Phu Hin Rong Kla National Park

The National Park Phu Hin Rongkla ( Thai อุทยานแห่งชาติ ภู หิน ร่อง กล้า ) is a national park in the provinces of Phitsanulok and Loei and Phetchabun in northern Thailand.


The National Park Phu Hin Rongkla covers an area of about 307 square kilometers in the districts ( Amphoe ) of Nakhon Thai ( Phitsanulok province ), Dan Sai ( Loei province ). The southern part of the National Park turns into the province of Phetchabun. This is where four smaller rivers Don and Mueat Luang Yai.


The landscape of the National Park is dominated by steep mountains and rocks. Larger peaks form of Phangma Phu, Phu Lomlo (height: 1664 meters), Phu Hin Phu Man Khao Rongkla and that is the highest point of the park with a height of 1820 meters.

Fauna and Flora

The mountains are covered with evergreen forest. Predominant are dry dipterocarp forests.

In the park, there are many animal species. In addition to the rare Tiger and Leopard here the Asian black bear, as well as various species of birds.


Lan Hin Taek ( ลาน หิน แตก, Field of broken rock ) is located about 300 meters west of the former headquarters of the Thai Army, forming a very beautiful natural rock formation with numerous orchids, ferns, mosses, lichens and seasonally changing flower species.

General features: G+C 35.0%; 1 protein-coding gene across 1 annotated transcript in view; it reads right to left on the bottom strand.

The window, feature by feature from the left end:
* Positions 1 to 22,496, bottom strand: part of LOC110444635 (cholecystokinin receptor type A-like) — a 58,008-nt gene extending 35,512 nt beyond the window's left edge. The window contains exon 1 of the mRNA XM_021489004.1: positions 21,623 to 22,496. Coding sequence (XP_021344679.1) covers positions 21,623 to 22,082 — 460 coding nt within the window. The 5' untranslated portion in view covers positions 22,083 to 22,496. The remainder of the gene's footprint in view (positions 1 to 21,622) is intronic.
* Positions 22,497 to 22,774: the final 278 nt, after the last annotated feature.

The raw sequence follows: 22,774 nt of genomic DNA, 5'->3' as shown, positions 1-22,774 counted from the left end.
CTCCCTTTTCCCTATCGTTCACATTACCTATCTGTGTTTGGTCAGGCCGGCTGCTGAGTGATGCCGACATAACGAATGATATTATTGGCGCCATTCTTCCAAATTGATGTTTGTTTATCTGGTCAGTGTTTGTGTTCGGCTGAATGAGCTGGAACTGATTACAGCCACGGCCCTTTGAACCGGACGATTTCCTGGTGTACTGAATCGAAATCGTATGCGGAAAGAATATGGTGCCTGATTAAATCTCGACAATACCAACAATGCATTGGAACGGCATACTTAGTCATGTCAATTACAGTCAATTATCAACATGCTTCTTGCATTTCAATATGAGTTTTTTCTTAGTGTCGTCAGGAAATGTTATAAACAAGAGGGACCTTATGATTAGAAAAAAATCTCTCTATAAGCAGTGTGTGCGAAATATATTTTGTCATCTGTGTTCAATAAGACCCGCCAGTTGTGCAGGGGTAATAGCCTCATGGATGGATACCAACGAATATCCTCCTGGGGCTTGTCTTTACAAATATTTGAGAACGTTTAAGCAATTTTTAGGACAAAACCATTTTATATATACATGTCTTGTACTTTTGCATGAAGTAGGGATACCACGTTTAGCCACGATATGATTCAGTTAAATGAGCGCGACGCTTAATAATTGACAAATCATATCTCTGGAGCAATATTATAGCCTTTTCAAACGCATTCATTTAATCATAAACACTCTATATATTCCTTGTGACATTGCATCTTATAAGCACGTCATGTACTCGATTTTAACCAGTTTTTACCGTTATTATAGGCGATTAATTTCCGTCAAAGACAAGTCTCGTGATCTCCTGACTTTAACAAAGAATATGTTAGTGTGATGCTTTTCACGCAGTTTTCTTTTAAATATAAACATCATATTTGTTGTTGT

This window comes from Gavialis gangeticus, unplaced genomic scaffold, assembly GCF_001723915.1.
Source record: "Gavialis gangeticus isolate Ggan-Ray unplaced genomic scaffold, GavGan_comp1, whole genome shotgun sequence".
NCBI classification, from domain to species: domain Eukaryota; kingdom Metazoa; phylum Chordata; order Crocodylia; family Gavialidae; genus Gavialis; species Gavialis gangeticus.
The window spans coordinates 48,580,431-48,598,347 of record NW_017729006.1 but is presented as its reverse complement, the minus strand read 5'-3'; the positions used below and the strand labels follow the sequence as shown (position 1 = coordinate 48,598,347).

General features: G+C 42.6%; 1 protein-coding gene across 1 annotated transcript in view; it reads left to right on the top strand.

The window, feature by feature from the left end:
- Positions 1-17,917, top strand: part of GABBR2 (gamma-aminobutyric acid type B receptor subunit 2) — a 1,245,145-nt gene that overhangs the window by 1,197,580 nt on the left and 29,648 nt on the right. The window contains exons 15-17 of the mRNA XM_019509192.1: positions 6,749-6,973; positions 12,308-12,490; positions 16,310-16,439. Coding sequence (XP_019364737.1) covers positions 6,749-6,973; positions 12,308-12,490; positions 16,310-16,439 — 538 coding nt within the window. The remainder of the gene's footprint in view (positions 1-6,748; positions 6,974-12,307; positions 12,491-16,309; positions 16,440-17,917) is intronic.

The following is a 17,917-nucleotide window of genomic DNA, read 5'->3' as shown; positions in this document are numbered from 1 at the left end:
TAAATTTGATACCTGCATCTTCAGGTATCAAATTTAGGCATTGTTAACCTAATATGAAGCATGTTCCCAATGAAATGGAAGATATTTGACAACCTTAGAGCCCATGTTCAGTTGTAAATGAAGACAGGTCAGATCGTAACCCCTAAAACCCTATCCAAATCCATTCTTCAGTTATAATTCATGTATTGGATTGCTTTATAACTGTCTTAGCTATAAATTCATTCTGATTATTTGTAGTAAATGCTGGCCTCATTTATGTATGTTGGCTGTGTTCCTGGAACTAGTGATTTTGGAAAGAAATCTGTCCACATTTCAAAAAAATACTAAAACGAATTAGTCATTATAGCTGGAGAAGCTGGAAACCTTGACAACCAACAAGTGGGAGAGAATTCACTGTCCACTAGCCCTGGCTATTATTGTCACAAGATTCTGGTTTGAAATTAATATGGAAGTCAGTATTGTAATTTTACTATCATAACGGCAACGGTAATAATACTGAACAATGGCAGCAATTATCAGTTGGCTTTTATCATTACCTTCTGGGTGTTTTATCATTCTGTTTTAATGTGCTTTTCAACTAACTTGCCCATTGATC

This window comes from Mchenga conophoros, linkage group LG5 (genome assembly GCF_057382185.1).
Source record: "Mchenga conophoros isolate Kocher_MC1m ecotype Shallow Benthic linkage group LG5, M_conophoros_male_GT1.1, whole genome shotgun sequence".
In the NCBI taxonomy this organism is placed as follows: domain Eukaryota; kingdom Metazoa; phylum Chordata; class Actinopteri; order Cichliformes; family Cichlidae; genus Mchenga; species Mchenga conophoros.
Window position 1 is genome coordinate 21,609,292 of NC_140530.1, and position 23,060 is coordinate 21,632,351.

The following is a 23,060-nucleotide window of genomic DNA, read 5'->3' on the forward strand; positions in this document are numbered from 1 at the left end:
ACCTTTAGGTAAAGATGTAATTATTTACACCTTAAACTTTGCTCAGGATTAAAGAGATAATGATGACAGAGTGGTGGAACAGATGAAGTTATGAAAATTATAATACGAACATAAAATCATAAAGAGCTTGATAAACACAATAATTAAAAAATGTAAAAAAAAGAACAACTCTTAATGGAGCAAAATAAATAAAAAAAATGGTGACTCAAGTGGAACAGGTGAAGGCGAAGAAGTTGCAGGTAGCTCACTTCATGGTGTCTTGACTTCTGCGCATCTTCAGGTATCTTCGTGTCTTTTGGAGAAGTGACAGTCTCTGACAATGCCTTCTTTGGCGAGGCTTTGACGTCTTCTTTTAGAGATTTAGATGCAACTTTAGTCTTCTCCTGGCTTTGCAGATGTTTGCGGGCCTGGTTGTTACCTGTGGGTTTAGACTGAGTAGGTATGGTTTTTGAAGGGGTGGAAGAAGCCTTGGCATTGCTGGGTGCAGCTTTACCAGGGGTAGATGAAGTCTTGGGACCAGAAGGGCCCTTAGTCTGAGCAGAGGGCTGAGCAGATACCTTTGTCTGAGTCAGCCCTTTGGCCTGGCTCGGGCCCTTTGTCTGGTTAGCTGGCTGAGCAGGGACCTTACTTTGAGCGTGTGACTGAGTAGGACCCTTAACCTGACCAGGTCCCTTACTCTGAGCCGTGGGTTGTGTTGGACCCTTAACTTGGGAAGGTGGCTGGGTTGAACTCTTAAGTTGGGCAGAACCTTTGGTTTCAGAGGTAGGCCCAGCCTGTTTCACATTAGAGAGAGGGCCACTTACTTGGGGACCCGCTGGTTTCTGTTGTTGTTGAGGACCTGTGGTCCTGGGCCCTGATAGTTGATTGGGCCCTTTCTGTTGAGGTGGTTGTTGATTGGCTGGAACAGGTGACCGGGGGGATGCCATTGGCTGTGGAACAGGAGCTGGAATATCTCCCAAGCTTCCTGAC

The Man Daeng Waterfall ( น้ำตก หมัน แดง ) is about 22 kilometers from the headquarters of the park administration away towards Lom Sak. He has a total of 32 stages and gets its water from the top of Phu Man Khao.

Three kilometers from the park headquarters are the former accommodations of the headquarters of the Communist forces. Not far away is the river a water mill.


The climate is relatively moderate and not as hot as in the lowlands due to the hillside location. The temperatures do not rise much above 25 ° C and can sometimes even drop below the freezing point.


Between 1968 and 1972, was the area of the National Park scene of fighting between communist insurgents, who had established a base here, and Thai soldiers. Due to the difficult terrain could initially not achieve any success against the Communists and had to change tactics. Military and civilian police forces supported the soldiers and were able to convince the Hmong to solve their connections to the insurgents and to work for the Thai authorities. The communists could be brought to task without bloodshed followed.

In February 1983, investigated the Official National Park Service of the country for the first time the area and found that there exist many natural beauties that made them appear to be suitable for a national park. 1984, the National Park was opened as 48th in the country.